How to cite this article:
Dabkara D, Ganguly S, Ghosh J, Mukherjee S, Gupta S, Mallick I, Mukherjee S, Midha D, Chatterjee M, Basu A, Hasan A, Biswas B. Clinicopathological characteristics, prognostic factors and treatment outcomes of seminomatous germ cell tumours from a tertiary cancer centre in eastern India.Natl Med J India 2021;34:68-72

How to cite this URL:
Dabkara D, Ganguly S, Ghosh J, Mukherjee S, Gupta S, Mallick I, Mukherjee S, Midha D, Chatterjee M, Basu A, Hasan A, Biswas B. Clinicopathological characteristics, prognostic factors and treatment outcomes of seminomatous germ cell tumours from a tertiary cancer centre in eastern India. Natl Med J India [serial online] 2021 [cited 2021 Oct 17 ];34:68-72
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Full Text


Testicular germ cell tumours (TGCTs) constitute 1% of all adult malignancies.[1],[2],[3] TGCTs are the most common solid tumours between 18 and 45 years of age.[1],[4] The incidence differs in countries, with lowest rates in African and Asian countries and highest in Scandinavian countries. The incidence of TGCTs is increasing since the past two decades in Europe and the USA, the reason for which is not known.[3],[5],[6] It is also becoming more common in low- and middle-income countries.[7] India has one of the lowest incidence of TGCTs at 0.5 per 100 000 men.[8] TGCTs comprise seminomatous and non-seminomatous tumours. Seminoma is the less aggressive of the two types of germ cell tumours (GCTs).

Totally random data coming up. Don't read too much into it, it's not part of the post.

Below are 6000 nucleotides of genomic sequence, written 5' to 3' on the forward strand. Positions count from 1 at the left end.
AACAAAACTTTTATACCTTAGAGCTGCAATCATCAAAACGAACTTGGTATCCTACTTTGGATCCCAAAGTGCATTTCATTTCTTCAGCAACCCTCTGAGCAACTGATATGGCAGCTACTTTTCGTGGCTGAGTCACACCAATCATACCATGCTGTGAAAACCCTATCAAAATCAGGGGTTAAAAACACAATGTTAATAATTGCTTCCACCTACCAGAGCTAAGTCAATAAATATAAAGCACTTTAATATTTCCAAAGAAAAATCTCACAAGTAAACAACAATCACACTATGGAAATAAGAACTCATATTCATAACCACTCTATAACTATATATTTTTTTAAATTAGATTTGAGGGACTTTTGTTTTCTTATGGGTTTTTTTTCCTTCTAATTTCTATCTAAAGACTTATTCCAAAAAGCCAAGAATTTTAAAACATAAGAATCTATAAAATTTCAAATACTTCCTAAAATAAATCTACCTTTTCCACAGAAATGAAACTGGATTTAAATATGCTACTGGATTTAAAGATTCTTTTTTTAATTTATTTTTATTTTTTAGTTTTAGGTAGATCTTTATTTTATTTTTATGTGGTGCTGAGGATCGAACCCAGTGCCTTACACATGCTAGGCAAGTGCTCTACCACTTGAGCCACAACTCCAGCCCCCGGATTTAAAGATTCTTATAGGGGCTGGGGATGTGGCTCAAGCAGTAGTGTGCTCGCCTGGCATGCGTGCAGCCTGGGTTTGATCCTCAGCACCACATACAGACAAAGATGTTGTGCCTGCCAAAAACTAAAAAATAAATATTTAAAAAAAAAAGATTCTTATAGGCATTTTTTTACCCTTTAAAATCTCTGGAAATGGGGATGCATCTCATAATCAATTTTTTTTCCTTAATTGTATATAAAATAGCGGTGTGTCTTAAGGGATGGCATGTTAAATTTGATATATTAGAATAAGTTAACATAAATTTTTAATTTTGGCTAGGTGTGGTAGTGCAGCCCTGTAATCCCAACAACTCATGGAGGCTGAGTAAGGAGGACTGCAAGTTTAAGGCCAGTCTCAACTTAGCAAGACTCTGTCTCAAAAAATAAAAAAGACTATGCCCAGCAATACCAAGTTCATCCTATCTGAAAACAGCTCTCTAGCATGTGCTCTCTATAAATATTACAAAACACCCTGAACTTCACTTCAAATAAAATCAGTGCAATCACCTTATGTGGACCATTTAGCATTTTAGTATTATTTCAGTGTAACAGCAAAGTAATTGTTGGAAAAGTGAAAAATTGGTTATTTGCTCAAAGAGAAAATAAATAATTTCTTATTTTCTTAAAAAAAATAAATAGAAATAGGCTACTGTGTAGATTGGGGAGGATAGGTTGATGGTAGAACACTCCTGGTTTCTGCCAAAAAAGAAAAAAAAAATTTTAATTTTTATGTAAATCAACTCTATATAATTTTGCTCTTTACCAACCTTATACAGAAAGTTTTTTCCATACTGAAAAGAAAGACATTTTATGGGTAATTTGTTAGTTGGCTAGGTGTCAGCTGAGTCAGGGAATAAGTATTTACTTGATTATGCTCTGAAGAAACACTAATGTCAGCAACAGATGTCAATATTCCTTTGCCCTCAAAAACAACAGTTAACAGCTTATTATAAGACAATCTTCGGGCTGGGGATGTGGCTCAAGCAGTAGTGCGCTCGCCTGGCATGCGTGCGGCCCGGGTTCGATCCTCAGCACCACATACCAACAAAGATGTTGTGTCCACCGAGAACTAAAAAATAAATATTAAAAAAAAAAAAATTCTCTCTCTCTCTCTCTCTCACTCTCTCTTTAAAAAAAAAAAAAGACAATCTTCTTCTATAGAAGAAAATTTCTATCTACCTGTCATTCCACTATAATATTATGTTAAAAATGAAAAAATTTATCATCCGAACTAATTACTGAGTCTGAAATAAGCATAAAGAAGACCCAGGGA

There is scarcity of the literature on seminomatous GCTs (SGCTs) from the Indian subcontinent with reports showing a high incidence of uncorrected cryptorchid testis, advanced stage of disease at presentation and poor response to chemo-therapy.[9],[10],[11],[12],[13] Testicular SGCTs have excellent cure rates, and thus, the focus is on maximizing cure and minimizing the acute and long-term side-effects.[14]

We aimed to analyse the clinicopathological features, prognostic factors, treatment outcome and treatment-related side-effects in patients with SGCT evaluated and treated at our centre.



This is a retrospective study of patients with SGCT evaluated and treated at our centre. Patients who presented to us between March 2011 and December 2018 were searched from a prospective database and hospital management services. Patients who did not take any further treatment after initial staging and evaluation were excluded from this analysis. Ethical clearance was taken from the institute review board and patient consent waiver was obtained in view of the retrospective nature of this study.